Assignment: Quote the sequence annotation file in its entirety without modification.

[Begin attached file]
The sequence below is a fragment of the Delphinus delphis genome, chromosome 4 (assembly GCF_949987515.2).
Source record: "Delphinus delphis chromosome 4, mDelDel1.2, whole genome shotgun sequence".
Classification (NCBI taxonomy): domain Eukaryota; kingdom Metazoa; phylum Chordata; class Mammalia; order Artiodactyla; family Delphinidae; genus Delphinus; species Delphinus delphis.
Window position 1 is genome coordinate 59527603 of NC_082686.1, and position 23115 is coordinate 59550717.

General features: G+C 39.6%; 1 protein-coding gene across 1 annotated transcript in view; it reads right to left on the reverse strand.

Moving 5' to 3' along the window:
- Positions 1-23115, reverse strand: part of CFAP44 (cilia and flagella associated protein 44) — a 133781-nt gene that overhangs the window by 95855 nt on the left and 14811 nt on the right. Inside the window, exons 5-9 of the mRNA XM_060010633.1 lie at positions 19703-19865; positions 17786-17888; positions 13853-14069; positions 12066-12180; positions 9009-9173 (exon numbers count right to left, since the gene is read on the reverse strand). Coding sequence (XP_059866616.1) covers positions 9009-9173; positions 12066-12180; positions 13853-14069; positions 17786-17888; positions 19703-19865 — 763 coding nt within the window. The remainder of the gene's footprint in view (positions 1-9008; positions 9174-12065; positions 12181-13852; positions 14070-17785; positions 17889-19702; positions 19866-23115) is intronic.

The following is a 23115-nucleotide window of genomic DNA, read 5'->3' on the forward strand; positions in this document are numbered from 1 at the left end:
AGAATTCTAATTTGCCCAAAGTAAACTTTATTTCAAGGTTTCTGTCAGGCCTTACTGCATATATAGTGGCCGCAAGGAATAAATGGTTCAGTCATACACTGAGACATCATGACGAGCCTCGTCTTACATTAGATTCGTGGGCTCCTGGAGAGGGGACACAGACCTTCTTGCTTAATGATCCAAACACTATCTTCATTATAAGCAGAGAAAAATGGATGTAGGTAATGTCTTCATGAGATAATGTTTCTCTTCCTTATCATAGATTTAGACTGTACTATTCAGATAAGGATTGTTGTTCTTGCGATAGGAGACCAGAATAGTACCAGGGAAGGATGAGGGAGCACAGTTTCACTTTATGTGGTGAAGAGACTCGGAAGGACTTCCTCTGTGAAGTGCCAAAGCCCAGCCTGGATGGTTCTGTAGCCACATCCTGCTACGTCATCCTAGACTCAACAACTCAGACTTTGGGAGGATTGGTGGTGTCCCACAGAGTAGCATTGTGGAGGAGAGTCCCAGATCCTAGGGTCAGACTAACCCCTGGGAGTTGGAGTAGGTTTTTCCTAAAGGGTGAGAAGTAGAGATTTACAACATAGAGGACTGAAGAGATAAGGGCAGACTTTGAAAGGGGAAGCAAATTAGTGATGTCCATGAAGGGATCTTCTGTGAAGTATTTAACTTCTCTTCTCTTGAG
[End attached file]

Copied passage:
The sequence below is a fragment of the Delphinus delphis genome, chromosome 4 (assembly GCF_949987515.2).
Source record: "Delphinus delphis chromosome 4, mDelDel1.2, whole genome shotgun sequence".
Classification (NCBI taxonomy): domain Eukaryota; kingdom Metazoa; phylum Chordata; class Mammalia; order Artiodactyla; family Delphinidae; genus Delphinus; species Delphinus delphis.
Window position 1 is genome coordinate 59527603 of NC_082686.1, and position 23115 is coordinate 59550717.

General features: G+C 39.6%; 1 protein-coding gene across 1 annotated transcript in view; it reads right to left on the reverse strand.

Moving 5' to 3' along the window:
- Positions 1-23115, reverse strand: part of CFAP44 (cilia and flagella associated protein 44) — a 133781-nt gene that overhangs the window by 95855 nt on the left and 14811 nt on the right. Inside the window, exons 5-9 of the mRNA XM_060010633.1 lie at positions 19703-19865; positions 17786-17888; positions 13853-14069; positions 12066-12180; positions 9009-9173 (exon numbers count right to left, since the gene is read on the reverse strand). Coding sequence (XP_059866616.1) covers positions 9009-9173; positions 12066-12180; positions 13853-14069; positions 17786-17888; positions 19703-19865 — 763 coding nt within the window. The remainder of the gene's footprint in view (positions 1-9008; positions 9174-12065; positions 12181-13852; positions 14070-17785; positions 17889-19702; positions 19866-23115) is intronic.

The following is a 23115-nucleotide window of genomic DNA, read 5'->3' on the forward strand; positions in this document are numbered from 1 at the left end:
AGAATTCTAATTTGCCCAAAGTAAACTTTATTTCAAGGTTTCTGTCAGGCCTTACTGCATATATAGTGGCCGCAAGGAATAAATGGTTCAGTCATACACTGAGACATCATGACGAGCCTCGTCTTACATTAGATTCGTGGGCTCCTGGAGAGGGGACACAGACCTTCTTGCTTAATGATCCAAACACTATCTTCATTATAAGCAGAGAAAAATGGATGTAGGTAATGTCTTCATGAGATAATGTTTCTCTTCCTTATCATAGATTTAGACTGTACTATTCAGATAAGGATTGTTGTTCTTGCGATAGGAGACCAGAATAGTACCAGGGAAGGATGAGGGAGCACAGTTTCACTTTATGTGGTGAAGAGACTCGGAAGGACTTCCTCTGTGAAGTGCCAAAGCCCAGCCTGGATGGTTCTGTAGCCACATCCTGCTACGTCATCCTAGACTCAACAACTCAGACTTTGGGAGGATTGGTGGTGTCCCACAGAGTAGCATTGTGGAGGAGAGTCCCAGATCCTAGGGTCAGACTAACCCCTGGGAGTTGGAGTAGGTTTTTCCTAAAGGGTGAGAAGTAGAGATTTACAACATAGAGGACTGAAGAGATAAGGGCAGACTTTGAAAGGGGAAGCAAATTAGTGATGTCCATGAAGGGATCTTCTGTGAAGTATTTAACTTCTCTTCTCTTGAG